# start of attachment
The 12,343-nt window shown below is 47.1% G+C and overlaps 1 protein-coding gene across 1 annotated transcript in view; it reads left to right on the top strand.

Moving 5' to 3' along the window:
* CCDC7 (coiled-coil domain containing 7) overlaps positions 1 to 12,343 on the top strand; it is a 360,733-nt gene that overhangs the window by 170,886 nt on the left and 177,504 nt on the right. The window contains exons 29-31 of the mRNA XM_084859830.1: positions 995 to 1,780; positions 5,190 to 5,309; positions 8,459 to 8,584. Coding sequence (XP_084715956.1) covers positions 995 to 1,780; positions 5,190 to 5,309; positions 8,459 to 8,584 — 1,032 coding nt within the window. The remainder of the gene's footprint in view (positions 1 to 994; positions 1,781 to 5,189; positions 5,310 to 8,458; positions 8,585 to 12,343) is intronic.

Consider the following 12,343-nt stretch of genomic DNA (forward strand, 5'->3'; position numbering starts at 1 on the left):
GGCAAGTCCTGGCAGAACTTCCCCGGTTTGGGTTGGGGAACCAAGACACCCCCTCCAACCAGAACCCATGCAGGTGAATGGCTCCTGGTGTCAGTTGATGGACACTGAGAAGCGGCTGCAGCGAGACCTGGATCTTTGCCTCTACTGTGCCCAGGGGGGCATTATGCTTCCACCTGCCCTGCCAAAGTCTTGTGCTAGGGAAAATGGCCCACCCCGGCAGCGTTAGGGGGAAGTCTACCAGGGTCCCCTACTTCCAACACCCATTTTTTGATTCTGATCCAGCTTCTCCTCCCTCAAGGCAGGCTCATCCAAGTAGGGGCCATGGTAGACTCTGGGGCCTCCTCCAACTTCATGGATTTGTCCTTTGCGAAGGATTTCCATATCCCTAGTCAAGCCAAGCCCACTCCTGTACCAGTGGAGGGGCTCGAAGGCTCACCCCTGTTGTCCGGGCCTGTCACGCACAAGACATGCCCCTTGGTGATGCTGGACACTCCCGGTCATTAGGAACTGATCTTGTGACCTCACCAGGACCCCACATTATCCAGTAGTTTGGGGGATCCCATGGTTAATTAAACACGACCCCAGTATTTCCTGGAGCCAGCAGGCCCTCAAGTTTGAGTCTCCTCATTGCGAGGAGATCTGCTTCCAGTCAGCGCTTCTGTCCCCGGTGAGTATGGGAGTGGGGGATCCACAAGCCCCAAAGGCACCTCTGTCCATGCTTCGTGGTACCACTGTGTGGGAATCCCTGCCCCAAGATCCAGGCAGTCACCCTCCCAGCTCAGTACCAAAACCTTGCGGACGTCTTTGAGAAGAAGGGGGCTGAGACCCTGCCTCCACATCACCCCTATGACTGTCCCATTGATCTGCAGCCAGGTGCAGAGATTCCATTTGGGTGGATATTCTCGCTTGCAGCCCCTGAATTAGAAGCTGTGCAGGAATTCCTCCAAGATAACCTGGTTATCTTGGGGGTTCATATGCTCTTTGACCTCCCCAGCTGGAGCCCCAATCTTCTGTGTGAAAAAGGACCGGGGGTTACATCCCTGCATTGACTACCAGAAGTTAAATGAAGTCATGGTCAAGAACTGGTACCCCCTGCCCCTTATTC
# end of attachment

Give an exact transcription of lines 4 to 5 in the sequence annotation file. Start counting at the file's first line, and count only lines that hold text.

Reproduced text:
Consider the following 12,343-nt stretch of genomic DNA (forward strand, 5'->3'; position numbering starts at 1 on the left):
GGCAAGTCCTGGCAGAACTTCCCCGGTTTGGGTTGGGGAACCAAGACACCCCCTCCAACCAGAACCCATGCAGGTGAATGGCTCCTGGTGTCAGTTGATGGACACTGAGAAGCGGCTGCAGCGAGACCTGGATCTTTGCCTCTACTGTGCCCAGGGGGGCATTATGCTTCCACCTGCCCTGCCAAAGTCTTGTGCTAGGGAAAATGGCCCACCCCGGCAGCGTTAGGGGGAAGTCTACCAGGGTCCCCTACTTCCAACACCCATTTTTTGATTCTGATCCAGCTTCTCCTCCCTCAAGGCAGGCTCATCCAAGTAGGGGCCATGGTAGACTCTGGGGCCTCCTCCAACTTCATGGATTTGTCCTTTGCGAAGGATTTCCATATCCCTAGTCAAGCCAAGCCCACTCCTGTACCAGTGGAGGGGCTCGAAGGCTCACCCCTGTTGTCCGGGCCTGTCACGCACAAGACATGCCCCTTGGTGATGCTGGACACTCCCGGTCATTAGGAACTGATCTTGTGACCTCACCAGGACCCCACATTATCCAGTAGTTTGGGGGATCCCATGGTTAATTAAACACGACCCCAGTATTTCCTGGAGCCAGCAGGCCCTCAAGTTTGAGTCTCCTCATTGCGAGGAGATCTGCTTCCAGTCAGCGCTTCTGTCCCCGGTGAGTATGGGAGTGGGGGATCCACAAGCCCCAAAGGCACCTCTGTCCATGCTTCGTGGTACCACTGTGTGGGAATCCCTGCCCCAAGATCCAGGCAGTCACCCTCCCAGCTCAGTACCAAAACCTTGCGGACGTCTTTGAGAAGAAGGGGGCTGAGACCCTGCCTCCACATCACCCCTATGACTGTCCCATTGATCTGCAGCCAGGTGCAGAGATTCCATTTGGGTGGATATTCTCGCTTGCAGCCCCTGAATTAGAAGCTGTGCAGGAATTCCTCCAAGATAACCTGGTTATCTTGGGGGTTCATATGCTCTTTGACCTCCCCAGCTGGAGCCCCAATCTTCTGTGTGAAAAAGGACCGGGGGTTACATCCCTGCATTGACTACCAGAAGTTAAATGAAGTCATGGTCAAGAACTGGTACCCCCTGCCCCTTATTC